The Mediterranean Diet: a crucial tool for a more nutritious and sustainable future

Italy and FAO advance awareness on the benefits of this healthy and traditional diet


FAO Director-General speaking at the event "Mediterranean Diet, a Tool of Diplomacy" Royal Palace of Caserta (Italy).

©FAO/Giuseppe Carotenuto

Caserta (Italy) -  Healthy and sustainable diets like the Mediterranean Diet are crucial to promoting nutrition for all, protecting the environment and combating food waste.

This was the main message at an event today organized by the Government of Italy, supported by FAO, to raise awareness on the benefits of the Mediterranean Diet and how it is an important and concrete tool for the implementation of the UN Sustainable Development Goals (SDGs).

The event underscored not just the health and nutrition benefits of the Mediterranean Diet, which are widely recognized, but also highlighted how it incorporates products that put less pressure on soil and water resources, have lower greenhouse gas emissions, and that stem the erosion of biodiversity and improve the living conditions of rural populations.

Speaking at the event, the FAO Director-General QU Dongyu stressed on the importance of healthy diets and access to nutritious food for combating malnutrition, disease and death. 

He said there are many important lessons to learn from the Mediterranean Diet, and from Italy. He cited the important ways in which Italians recycle leftover food to reduce food waste, such as by making soups.

Food waste is one of the biggest challenges globally, and reducing it is a high priority in the Mediterranean, a region with limited resources. This is reflected in the local diet.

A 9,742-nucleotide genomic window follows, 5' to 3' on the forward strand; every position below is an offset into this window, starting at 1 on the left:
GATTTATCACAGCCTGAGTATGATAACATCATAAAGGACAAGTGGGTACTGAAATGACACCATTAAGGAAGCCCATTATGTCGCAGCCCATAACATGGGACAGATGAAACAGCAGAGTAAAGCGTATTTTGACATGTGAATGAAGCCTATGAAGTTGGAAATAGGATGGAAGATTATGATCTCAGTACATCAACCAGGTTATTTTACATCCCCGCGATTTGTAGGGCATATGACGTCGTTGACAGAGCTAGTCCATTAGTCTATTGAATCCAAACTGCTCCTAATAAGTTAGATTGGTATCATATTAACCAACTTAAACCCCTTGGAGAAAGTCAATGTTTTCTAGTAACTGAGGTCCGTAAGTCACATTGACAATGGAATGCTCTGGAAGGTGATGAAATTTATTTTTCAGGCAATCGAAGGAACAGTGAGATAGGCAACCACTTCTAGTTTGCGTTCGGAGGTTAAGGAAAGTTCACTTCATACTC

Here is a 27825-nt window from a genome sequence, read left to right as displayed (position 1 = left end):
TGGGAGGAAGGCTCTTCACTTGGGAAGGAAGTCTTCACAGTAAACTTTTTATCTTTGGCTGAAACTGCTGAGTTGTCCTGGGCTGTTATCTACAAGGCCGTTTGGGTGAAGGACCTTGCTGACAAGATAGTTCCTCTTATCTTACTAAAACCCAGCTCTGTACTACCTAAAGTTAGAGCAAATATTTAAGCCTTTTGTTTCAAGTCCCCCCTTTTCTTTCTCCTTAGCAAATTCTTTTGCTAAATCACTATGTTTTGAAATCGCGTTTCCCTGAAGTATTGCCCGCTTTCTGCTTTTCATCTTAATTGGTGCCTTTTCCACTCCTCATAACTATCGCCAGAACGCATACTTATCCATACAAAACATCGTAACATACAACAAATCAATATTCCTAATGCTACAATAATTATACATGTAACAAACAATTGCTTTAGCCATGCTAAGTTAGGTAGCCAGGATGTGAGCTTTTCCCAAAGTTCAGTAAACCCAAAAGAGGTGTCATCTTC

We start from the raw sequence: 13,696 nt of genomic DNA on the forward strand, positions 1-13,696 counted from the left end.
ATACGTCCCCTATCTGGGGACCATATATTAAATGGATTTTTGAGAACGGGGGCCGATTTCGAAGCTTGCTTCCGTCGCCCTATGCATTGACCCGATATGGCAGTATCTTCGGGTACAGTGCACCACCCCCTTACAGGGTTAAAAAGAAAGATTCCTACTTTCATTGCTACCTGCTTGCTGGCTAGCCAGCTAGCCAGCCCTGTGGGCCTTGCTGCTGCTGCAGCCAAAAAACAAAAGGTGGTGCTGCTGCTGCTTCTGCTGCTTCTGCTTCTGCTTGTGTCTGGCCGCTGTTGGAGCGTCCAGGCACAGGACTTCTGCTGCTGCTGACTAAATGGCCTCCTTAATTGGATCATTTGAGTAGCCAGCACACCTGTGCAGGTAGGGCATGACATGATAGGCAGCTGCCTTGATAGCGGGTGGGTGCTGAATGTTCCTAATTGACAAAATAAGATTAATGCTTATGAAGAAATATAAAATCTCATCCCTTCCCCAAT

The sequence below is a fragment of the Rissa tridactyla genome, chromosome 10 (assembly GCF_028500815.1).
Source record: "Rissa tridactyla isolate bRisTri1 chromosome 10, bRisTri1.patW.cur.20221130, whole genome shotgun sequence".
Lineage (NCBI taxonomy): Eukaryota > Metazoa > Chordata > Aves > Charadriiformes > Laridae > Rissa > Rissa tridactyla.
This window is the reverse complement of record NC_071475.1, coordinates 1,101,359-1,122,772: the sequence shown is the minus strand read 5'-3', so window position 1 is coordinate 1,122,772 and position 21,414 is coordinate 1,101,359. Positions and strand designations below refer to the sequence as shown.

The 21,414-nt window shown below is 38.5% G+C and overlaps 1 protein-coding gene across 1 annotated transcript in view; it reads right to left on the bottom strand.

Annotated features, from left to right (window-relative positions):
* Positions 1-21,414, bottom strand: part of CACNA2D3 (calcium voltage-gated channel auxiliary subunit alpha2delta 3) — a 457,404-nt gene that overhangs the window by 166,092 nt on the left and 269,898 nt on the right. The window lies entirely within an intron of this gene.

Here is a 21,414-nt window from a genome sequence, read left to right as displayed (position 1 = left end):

“You have had the culture to survive – you have been a proud civilization for thousands of years,” the Director-General said.

He spoke of the important contributions to agriculture that this region had made, and how many of the region’s local vegetables have become popular in far-flung countries. He also highlighted the popularity of Italian cuisine across the world.

“I hope we understand real diplomacy from Italian food,” he told the audience.

He concluded his remarks by urging people not to lose hope even though the world is confronting complex challenges like increasing food insecurity, and the impacts of the climate crisis.

“We are facing challenges and risks, but let’s remain hopeful,” he said.

The Minister for Foreign Affairs and International Cooperation of Italy, Luigi Di Maio, also attended the event, which took place at the Palatine Chapel of the Royal Palace of Caserta. Pina Picierno, the Vice-President of the European Parliament, was also in attendance along with experts on diet and nutrition.

Minister Di Maio said that due to the impacts of the war in Ukraine, the international community should work even harder to make agrifood systems resilient and sustainable, noting that the Mediterranean diet through its inclusive approach to the management of the territory and its resources, as well as its food production and consumption pattern, is an important reference model for the world.

Today’s event focused on the challenges to food security, as well as on the priorities of Italian food diplomacy, and on how to promote tourism, cultural exchange and stimulate the economy. It brought together representatives from the food industry, mayors from cities across Italy, and experts who discussed how to reduce food waste, the benefits of eating locally, and ways to improve farming practices.

The event is part of a longstanding and ongoing collaboration between Italy and FAO to showcase the evidence on health and other dimensions of sustainability of the dietary patterns of the Mediterranean and other healthy diets, and comes ahead of the Third World Conference to be hosted in Bari from 28 to 30 September by the agronomic institute CIHEAM on the revitalization of the Mediterranean Diet

The Conference aims to launch more concrete actions in line with the G20 Matera Declaration  to showcase how the Mediterranean Diet promotes healthy and sustainable food consumption and production, along with its strategic and diplomatic role, to promote the underlying principles of this food model globally.


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